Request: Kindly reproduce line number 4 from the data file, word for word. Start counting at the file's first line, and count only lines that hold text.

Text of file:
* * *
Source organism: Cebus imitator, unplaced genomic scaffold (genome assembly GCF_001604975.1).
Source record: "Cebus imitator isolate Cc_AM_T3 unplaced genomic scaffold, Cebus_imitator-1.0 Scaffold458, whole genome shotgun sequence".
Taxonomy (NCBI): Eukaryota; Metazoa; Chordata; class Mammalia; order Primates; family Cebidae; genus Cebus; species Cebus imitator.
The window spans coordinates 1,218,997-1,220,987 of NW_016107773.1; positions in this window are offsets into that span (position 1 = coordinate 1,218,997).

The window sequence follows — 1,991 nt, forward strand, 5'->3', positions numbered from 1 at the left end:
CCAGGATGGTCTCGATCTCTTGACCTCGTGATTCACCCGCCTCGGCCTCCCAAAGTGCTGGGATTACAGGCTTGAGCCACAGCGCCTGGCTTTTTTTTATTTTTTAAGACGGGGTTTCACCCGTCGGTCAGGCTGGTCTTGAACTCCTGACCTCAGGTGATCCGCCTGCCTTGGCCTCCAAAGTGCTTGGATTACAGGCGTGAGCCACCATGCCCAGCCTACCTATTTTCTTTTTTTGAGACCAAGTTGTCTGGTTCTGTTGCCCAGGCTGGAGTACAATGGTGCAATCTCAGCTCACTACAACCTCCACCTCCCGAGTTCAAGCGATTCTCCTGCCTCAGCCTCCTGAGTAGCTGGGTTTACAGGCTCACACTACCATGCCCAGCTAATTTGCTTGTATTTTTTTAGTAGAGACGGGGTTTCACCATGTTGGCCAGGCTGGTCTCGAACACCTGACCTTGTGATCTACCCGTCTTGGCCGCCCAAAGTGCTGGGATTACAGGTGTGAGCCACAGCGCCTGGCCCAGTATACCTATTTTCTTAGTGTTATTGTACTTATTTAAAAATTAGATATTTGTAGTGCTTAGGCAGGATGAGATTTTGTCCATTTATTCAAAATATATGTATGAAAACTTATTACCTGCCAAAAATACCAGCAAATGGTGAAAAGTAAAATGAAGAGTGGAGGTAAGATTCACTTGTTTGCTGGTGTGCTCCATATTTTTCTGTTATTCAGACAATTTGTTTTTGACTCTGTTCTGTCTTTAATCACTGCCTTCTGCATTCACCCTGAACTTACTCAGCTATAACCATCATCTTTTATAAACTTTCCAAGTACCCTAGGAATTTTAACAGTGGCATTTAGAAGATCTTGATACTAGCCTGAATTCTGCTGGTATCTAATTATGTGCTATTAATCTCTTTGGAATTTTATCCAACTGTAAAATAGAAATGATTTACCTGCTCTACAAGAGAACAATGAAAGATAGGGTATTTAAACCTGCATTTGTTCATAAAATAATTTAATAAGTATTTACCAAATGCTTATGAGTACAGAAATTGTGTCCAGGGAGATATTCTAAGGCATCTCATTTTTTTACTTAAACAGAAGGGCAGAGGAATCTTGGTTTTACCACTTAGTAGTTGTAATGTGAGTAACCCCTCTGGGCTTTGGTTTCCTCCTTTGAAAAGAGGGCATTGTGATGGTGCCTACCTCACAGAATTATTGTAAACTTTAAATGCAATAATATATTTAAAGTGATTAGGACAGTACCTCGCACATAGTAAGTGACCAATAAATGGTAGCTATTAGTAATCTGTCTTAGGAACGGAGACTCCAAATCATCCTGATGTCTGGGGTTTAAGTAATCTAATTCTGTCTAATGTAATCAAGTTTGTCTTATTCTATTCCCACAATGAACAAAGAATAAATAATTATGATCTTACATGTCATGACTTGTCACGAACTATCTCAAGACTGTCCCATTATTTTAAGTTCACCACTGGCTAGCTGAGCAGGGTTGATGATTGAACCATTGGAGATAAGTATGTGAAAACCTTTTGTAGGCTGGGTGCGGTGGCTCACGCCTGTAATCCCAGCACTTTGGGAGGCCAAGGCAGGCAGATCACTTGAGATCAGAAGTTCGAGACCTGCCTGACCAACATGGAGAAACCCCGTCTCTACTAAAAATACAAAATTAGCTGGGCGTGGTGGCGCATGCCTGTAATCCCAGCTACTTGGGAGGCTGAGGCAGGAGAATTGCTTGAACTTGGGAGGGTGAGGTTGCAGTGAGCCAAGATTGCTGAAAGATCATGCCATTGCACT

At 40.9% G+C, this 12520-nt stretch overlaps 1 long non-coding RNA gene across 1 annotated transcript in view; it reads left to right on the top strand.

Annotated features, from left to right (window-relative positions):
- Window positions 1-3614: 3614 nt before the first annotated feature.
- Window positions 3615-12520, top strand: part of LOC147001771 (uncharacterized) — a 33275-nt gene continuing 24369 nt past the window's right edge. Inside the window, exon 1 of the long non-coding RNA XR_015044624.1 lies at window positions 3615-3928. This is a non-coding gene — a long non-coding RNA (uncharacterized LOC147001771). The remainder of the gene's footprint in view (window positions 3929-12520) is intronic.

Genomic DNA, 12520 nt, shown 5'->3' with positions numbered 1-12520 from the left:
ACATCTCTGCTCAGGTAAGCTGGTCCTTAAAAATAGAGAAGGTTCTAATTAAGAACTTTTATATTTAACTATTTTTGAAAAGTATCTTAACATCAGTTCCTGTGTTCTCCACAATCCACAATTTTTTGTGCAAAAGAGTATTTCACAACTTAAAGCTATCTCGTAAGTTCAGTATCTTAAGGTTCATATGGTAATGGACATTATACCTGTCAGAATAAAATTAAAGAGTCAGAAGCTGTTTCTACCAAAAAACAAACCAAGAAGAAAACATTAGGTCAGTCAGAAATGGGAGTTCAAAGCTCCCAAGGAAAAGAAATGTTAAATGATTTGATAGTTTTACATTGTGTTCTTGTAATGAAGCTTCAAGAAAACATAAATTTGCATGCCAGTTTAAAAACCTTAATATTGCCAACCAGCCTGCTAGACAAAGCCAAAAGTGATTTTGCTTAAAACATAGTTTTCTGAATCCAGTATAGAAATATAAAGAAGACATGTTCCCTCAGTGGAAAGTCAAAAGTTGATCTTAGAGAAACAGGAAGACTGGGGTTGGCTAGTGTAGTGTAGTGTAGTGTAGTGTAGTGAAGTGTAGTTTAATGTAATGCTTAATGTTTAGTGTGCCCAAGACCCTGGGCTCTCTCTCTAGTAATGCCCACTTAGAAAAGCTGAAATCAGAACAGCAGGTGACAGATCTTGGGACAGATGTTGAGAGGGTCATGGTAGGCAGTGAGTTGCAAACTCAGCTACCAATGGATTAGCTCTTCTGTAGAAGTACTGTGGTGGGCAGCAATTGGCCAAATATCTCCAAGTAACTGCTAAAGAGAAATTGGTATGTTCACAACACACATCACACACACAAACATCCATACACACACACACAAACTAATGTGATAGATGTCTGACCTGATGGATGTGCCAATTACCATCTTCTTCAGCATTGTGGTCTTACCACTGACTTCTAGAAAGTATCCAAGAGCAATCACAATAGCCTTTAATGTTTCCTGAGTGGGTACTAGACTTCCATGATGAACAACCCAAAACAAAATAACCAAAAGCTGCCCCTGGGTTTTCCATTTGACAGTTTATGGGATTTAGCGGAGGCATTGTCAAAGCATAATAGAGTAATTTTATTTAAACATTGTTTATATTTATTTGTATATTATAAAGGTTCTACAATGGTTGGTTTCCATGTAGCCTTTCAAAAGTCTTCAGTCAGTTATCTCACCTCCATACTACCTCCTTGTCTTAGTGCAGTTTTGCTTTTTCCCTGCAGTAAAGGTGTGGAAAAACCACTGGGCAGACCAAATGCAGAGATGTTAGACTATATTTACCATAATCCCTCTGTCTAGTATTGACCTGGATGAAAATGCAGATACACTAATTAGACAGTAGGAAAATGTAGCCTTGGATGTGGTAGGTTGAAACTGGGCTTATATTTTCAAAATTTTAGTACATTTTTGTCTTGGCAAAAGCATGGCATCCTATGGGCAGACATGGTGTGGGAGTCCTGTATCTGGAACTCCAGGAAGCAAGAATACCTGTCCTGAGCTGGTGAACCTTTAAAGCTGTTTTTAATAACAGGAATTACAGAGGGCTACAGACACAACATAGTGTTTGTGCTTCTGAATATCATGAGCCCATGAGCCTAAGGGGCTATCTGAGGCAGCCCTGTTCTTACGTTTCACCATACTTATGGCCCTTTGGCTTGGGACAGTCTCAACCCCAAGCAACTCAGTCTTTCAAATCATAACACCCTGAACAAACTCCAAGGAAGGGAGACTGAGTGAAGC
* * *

The window spans coordinates 1,218,997-1,220,987 of NW_016107773.1; positions in this window are offsets into that span (position 1 = coordinate 1,218,997).